Improving bacterial genomic characterisation in M. bovis and E. coli

O'Cathail, Colman (2022) Improving bacterial genomic characterisation in M. bovis and E. coli. PhD thesis, University of Nottingham.

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This thesis explores the use of genomics to understand two organisms, Mycobacterium bovis and Escherichia coli.

M. bovis, the causative agent of tuberculosis in cattle, was isolated from a known wildlife host, badgers. The badgers in this study were collected as roadkill by a network of stakeholders and the study investigators. Over 700 badgers were collected, and approximately 640 useable carcasses were obtained. From these carcasses, ~12% were culture positive for M. bovis colonies, as confirmed through IS6110 PCR. Spoligotyping was performed on these isolates using a microarray. M. bovis colonies were sequenced and analysed in a variety of ways. Molecular spoligotyping was found to conform to In silico spoligotyping, but In silico typing was better able to resolve ambiguous types. Comparative analysis of the genomes found gaps in the genomes across several isolates. A control set of M. bovis reads from a badger were assembled using the same process to confirm that these regions were not an error in the method. Only one genomic gap was found not to be an artefact of the methods used. SNP analysis of the badger M. bovis sequences, combined with their geographical metadata, shows that there might be evidence of an additional transmission driver between badgers - due to the distances separating the identified clades. The small numbers of M. bovis isolates obtained in this study would likely not be enough to perform quantitative transmission dynamics analysis but highlights the difficulty in obtaining useful sequence from M. bovis in badgers, which is key to understanding multi-host transmission dynamics.

One isolate in this study M. bovis 867, was selected for sequencing using long-read sequencing technologies. Comparative analysis of the hybrid assembled M. bovis genome to the existing reference genomes found several SNPs distinguishing it from the reference. These SNPs were explored based on their predicted effects on protein translation and how this may phenotypically alter these isolates. However, phenotypic studies must be carried out to confirm these predictions. Overall, a method is presented for getting HMW, long-fragment DNA from M. bovis, from which long-read data can be generated. The data show the improvements to assemblies using a hybrid approach.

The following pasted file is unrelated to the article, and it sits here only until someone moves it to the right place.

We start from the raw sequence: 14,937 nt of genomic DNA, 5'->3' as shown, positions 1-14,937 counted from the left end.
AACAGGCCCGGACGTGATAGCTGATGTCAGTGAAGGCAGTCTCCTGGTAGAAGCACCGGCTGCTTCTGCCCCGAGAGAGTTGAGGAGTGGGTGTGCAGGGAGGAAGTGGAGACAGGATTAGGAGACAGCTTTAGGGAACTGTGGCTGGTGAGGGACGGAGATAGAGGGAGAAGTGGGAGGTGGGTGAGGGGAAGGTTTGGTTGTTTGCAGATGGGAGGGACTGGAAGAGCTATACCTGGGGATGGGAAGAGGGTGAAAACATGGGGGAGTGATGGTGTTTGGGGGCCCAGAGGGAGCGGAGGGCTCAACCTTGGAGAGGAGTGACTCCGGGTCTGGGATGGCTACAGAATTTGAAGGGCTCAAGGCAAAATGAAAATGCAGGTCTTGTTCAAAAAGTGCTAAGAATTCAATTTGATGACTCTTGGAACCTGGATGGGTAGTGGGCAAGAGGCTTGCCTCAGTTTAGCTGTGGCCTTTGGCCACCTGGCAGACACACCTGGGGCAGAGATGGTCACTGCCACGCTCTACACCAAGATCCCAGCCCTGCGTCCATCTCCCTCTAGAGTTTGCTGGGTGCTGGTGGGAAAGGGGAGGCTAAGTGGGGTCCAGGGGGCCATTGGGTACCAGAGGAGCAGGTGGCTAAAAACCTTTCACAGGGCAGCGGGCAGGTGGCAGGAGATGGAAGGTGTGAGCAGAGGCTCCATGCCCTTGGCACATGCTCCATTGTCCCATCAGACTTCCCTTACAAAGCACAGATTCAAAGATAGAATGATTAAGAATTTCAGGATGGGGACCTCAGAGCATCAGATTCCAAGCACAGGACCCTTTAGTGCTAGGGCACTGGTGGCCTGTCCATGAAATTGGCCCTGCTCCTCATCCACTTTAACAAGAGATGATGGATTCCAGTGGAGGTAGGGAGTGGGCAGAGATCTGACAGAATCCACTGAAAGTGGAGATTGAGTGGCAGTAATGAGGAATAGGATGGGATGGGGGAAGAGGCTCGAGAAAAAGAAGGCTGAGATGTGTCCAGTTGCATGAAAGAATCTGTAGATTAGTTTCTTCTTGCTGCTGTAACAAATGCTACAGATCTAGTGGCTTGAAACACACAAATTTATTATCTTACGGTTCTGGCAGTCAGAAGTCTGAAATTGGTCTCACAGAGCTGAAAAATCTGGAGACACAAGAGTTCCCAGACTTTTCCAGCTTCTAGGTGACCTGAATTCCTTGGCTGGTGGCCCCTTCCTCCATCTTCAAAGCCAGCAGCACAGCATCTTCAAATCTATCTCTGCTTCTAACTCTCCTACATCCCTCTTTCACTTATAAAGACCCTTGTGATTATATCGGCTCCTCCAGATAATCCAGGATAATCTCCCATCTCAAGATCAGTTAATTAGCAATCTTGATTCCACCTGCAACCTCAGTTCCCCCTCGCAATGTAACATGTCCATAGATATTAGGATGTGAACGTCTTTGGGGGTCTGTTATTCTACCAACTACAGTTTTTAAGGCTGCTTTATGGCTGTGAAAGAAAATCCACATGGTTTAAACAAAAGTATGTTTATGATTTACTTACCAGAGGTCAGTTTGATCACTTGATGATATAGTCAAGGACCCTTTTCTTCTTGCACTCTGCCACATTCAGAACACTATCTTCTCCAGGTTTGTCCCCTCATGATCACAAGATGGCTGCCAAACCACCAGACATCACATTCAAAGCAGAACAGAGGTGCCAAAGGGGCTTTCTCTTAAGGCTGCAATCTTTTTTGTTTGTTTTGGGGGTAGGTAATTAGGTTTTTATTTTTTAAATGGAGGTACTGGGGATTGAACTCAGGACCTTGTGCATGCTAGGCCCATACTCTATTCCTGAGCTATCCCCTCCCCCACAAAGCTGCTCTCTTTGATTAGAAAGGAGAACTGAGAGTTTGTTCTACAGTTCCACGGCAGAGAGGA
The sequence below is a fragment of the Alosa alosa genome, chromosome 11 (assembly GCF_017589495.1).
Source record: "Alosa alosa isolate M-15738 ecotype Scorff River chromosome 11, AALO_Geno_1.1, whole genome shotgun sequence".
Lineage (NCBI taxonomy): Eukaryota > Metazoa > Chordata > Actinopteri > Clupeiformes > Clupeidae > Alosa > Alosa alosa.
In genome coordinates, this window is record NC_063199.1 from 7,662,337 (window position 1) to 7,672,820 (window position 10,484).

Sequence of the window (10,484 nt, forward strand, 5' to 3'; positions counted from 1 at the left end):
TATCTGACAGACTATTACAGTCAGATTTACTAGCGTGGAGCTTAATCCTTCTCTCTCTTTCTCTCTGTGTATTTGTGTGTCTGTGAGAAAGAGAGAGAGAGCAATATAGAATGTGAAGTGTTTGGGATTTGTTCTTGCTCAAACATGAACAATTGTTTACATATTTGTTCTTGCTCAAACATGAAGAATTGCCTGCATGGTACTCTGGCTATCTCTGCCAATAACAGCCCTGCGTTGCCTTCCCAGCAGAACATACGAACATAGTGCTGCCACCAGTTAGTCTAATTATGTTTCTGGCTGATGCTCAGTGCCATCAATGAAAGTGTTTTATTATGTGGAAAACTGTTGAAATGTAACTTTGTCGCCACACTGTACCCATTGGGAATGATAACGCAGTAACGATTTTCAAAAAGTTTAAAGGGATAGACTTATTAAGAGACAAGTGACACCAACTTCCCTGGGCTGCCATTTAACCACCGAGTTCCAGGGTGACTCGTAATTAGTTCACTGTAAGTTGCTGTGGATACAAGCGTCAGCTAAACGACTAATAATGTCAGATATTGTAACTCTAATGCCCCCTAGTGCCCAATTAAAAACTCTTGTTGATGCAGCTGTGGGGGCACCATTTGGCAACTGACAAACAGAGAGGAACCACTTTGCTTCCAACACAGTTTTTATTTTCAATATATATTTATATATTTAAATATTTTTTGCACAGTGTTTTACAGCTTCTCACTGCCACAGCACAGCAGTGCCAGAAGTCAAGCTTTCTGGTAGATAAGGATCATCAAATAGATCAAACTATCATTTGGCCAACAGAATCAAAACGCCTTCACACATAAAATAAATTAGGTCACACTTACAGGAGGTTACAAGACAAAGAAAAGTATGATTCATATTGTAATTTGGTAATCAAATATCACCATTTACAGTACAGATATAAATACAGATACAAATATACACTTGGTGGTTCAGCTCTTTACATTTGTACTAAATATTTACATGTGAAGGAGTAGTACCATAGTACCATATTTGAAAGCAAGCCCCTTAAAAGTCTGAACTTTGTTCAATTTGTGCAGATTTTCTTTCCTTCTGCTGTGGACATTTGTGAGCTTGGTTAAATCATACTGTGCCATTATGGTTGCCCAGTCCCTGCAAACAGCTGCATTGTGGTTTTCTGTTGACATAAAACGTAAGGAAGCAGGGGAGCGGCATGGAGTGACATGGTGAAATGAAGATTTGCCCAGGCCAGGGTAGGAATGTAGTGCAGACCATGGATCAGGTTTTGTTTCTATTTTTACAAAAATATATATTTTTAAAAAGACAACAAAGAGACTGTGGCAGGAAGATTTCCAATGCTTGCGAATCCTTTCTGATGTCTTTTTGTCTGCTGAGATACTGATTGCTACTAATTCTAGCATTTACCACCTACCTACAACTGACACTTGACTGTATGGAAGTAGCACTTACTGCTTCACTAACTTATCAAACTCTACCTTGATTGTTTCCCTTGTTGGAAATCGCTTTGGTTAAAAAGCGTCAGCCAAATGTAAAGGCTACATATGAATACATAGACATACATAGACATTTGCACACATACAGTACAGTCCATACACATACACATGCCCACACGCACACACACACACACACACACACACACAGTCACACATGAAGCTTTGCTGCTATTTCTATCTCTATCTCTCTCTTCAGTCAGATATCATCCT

An additional study involving E. coli is presented as the final chapter of this thesis. This chapter investigates the improvements that can be made using hybrid assembly methods in microbial genomics. Twelve putative E. coli isolated from the feet of sheep on a farm were selected for hybrid assembly. From these 12 E. coli, whole contiguous plasmid sequences were resolved, including a 120kb megaplasmid carrying several AMR genes. The use of hybrid assembly methods also elucidated a Tn21-like transposon, a powerful driver of AMR not often seen in farm environments in the UK.

Item Type: Thesis (University of Nottingham only) (PhD)
Supervisors: Emes, Richard
Bennett, Malcolm
Keywords: Mycobacterium bovis, Escherichia coli, microbial genomics, bovine tuberculosis
Subjects: Q Science > QH Natural history. Biology > QH426 Genetics
Q Science > QR Microbiology > QR 75 Bacteria. Cyanobacteria
S Agriculture > SF Animal culture
Faculties/Schools: UK Campuses > Faculty of Medicine and Health Sciences > School of Veterinary Medicine and Science
Item ID: 71143
Depositing User: O'Cathail, Colman
Date Deposited: 24 Aug 2023 14:48
Last Modified: 24 Aug 2023 14:48

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